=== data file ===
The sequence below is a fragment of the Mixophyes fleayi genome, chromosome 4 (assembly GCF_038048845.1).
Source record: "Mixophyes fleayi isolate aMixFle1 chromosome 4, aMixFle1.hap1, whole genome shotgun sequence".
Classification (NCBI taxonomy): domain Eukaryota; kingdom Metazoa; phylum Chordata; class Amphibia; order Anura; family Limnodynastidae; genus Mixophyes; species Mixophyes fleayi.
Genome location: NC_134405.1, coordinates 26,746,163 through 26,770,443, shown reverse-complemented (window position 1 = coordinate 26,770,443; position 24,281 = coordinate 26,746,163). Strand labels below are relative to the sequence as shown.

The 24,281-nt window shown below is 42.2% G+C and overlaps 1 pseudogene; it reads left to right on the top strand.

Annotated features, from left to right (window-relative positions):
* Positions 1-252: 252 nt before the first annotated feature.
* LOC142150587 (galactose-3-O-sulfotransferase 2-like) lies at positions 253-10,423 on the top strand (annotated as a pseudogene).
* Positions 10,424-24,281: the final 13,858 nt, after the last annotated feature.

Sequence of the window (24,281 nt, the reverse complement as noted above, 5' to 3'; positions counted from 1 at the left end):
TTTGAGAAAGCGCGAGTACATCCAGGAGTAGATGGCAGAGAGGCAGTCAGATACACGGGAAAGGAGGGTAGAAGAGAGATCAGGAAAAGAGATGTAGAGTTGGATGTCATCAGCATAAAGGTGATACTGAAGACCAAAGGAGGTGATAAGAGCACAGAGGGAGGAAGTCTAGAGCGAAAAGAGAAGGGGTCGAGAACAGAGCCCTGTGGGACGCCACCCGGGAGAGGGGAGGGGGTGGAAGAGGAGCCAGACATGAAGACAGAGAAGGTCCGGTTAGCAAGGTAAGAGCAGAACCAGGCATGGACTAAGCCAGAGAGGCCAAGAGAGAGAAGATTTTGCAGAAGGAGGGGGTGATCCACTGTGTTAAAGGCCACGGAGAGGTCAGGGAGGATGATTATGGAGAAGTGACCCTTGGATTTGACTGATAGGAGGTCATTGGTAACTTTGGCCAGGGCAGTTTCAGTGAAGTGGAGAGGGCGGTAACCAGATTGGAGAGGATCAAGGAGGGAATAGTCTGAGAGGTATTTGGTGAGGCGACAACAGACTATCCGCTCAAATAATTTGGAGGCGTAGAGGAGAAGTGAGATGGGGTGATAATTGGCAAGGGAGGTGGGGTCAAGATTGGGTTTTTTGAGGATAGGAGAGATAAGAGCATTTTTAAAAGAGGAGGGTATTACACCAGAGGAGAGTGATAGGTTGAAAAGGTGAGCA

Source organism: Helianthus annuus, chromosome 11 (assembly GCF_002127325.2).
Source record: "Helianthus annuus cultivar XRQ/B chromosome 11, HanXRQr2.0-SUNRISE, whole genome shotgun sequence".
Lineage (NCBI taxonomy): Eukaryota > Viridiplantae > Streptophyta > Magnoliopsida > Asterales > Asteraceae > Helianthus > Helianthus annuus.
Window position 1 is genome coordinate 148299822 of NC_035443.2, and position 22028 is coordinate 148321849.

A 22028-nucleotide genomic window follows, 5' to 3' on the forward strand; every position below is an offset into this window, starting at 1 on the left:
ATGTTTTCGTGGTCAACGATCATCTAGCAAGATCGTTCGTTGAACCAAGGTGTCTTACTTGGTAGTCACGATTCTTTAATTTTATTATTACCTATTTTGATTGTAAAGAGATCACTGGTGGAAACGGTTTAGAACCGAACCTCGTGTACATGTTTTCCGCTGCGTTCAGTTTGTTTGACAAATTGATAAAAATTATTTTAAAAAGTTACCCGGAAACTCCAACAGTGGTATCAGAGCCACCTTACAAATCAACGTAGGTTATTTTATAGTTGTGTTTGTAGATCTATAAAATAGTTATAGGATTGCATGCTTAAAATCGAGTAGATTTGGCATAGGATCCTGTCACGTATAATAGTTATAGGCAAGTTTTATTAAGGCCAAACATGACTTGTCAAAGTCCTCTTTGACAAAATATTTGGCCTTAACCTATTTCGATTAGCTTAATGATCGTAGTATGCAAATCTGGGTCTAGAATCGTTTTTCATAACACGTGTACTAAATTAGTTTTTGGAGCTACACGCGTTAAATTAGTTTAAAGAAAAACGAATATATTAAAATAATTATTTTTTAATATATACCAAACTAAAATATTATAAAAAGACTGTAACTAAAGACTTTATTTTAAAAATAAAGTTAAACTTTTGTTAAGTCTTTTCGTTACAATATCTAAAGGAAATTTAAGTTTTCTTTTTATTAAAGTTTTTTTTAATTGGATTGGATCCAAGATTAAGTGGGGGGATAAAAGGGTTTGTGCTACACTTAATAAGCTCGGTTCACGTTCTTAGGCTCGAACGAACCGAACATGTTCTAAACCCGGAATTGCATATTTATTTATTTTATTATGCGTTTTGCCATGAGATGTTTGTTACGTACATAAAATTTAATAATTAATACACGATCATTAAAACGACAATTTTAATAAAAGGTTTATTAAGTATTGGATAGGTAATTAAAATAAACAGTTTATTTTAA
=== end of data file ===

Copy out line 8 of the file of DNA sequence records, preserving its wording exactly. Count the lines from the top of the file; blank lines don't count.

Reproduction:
* LOC142150587 (galactose-3-O-sulfotransferase 2-like) lies at positions 253-10,423 on the top strand (annotated as a pseudogene).